Actually I’m open to a variety of ways to do this, but if we are to truly aim for universal health care coverage we should work towards eliminating the status quo of many being left in a program which does not provide adequate care. I would be happy if Medicaid patients were placed in the public option, or if they were given subsidies to allow them to purchase private insurance on the insurance exchanges. I would even accept the Republican proposal to give them vouchers, provided the vouchers were large enough to allow them to actually purchase private insurance.

Lieberman Threatens to Filibuster Public Option, Even With Opt-Out

Politically it looks like pushing for the public option with opt-out was the best Harry Reid could go for at present. This remains far better than the option pushed by moderates for a trigger instead of an immediate public plan. It is far from certain that even this can pass. Former Democrat Joe Lieberman says he will vote to filibuster the public option even with an opt-out provision. The Senator from the insurance capital of the world is doing all he can to protect the insurance industry. It is also likely to be his last term in the Senate.

Zoe Bartlett Marries Barack Obama

Actors Fred Armisen and Elisabeth Moss arrive to the TNT/TBS bro

People bills this as Mad Men‘s Elisabeth Moss Marries SNL‘s Fred Armisen. While Moss’s role on Mad Men is currently more significant, her role as President Bartlett’s daughter on The West Wing is more interesting when connected to Armisen, who often portrays Obama on Saturday Night Live.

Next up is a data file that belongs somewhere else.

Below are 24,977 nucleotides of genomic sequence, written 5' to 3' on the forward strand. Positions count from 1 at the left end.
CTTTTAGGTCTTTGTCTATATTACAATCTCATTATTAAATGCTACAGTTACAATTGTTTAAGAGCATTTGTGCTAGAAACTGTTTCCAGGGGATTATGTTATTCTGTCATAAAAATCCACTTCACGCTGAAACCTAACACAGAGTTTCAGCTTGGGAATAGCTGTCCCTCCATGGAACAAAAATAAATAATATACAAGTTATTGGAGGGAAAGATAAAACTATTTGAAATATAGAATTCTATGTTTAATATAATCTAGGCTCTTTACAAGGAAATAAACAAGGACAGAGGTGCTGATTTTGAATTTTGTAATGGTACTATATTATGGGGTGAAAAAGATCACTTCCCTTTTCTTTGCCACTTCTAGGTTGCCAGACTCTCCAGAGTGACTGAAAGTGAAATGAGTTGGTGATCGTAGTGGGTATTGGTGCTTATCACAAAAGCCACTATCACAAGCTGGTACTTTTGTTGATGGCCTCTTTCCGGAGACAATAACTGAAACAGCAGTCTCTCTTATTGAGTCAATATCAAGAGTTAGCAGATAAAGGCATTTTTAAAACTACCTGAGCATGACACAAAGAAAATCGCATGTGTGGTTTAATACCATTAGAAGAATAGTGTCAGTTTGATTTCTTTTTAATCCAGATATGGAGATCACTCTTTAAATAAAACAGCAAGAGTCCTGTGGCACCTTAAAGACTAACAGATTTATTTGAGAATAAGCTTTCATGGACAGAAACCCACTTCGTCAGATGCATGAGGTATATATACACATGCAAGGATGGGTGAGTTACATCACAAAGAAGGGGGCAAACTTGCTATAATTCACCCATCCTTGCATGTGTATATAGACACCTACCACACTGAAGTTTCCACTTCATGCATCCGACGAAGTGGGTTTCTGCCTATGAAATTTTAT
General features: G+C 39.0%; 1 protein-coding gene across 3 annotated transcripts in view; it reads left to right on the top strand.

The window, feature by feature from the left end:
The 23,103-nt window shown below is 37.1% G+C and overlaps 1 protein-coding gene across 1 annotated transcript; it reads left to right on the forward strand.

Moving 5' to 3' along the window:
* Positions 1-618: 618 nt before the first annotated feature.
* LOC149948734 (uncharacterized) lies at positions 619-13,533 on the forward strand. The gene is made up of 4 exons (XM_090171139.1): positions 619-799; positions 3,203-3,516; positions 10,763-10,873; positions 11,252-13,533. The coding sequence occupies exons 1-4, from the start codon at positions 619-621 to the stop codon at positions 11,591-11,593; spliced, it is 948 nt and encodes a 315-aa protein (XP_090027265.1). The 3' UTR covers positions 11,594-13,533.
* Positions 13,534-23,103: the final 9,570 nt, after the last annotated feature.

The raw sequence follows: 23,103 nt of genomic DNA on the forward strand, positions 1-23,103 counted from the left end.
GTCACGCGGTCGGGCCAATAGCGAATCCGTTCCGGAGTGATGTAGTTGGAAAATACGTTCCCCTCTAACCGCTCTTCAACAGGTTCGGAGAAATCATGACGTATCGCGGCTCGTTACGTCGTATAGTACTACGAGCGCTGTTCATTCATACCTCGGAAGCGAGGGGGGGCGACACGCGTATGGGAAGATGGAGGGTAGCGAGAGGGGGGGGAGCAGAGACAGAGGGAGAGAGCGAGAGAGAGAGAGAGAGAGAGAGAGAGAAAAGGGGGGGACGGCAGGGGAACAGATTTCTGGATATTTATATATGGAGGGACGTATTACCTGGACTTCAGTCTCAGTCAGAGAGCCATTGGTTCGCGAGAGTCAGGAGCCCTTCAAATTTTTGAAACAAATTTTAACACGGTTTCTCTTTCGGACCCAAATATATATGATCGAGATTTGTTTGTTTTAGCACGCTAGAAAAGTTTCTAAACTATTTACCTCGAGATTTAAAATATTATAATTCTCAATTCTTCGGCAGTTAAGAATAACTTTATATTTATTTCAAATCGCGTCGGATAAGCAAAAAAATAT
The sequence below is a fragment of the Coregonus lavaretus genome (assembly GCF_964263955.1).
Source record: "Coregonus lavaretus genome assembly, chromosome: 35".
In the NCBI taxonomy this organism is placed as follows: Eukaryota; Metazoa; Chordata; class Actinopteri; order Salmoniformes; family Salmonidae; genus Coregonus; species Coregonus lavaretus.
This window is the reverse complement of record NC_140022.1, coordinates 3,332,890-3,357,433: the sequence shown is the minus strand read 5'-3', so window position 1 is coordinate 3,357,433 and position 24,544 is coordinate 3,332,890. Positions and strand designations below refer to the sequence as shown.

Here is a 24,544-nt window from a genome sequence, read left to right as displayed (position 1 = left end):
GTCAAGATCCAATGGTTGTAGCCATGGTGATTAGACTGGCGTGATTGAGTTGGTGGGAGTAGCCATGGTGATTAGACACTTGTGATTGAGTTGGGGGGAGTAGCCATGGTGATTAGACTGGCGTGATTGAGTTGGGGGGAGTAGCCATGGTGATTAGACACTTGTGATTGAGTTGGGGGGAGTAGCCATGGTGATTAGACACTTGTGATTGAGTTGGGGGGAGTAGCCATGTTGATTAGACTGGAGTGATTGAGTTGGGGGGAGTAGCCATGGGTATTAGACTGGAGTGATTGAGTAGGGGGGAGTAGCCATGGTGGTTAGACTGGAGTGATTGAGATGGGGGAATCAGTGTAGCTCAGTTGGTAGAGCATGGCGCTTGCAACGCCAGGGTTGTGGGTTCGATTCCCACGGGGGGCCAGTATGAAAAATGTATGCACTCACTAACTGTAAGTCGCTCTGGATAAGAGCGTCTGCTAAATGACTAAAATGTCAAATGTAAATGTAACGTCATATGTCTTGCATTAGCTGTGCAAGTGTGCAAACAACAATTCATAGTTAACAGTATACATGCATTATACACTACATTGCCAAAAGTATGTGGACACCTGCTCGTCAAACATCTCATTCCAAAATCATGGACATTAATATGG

CNN Falls Into Fourth Place

CNN has fallen to fourth place among the cable news networks during prime time. This means that not only are they trailing Fox and MSNBC, but they are have even fallen behind their own HLN network.

CNN claims to fill the niche of actual news compared to the ideologically driven shows of Fox and MSNBC. Their problem is that they do the poorest job in the niche they have selected. If you want shows which promotes the fantasy-world imagined by right wingers, Fox does an excellent job of this. MSNBC, which had been in last place for years, has improved its line up of liberal opinion shows in recent months. CNN has a combination of opinion shows of their own which are lagging behind the other networks, along with shows which attempt to present more objective news. A right winger such as Lou Dobbs is at a disadvantage on CNN when most of the right wingers who are into cable news have their televisions permanently set on Fox. Their actual news shows are pretty weak at presenting the news, as I noted in this recent post. There may or may not be a potential audience in this country for a real news network. If there is, CNN does not satisfy that demand.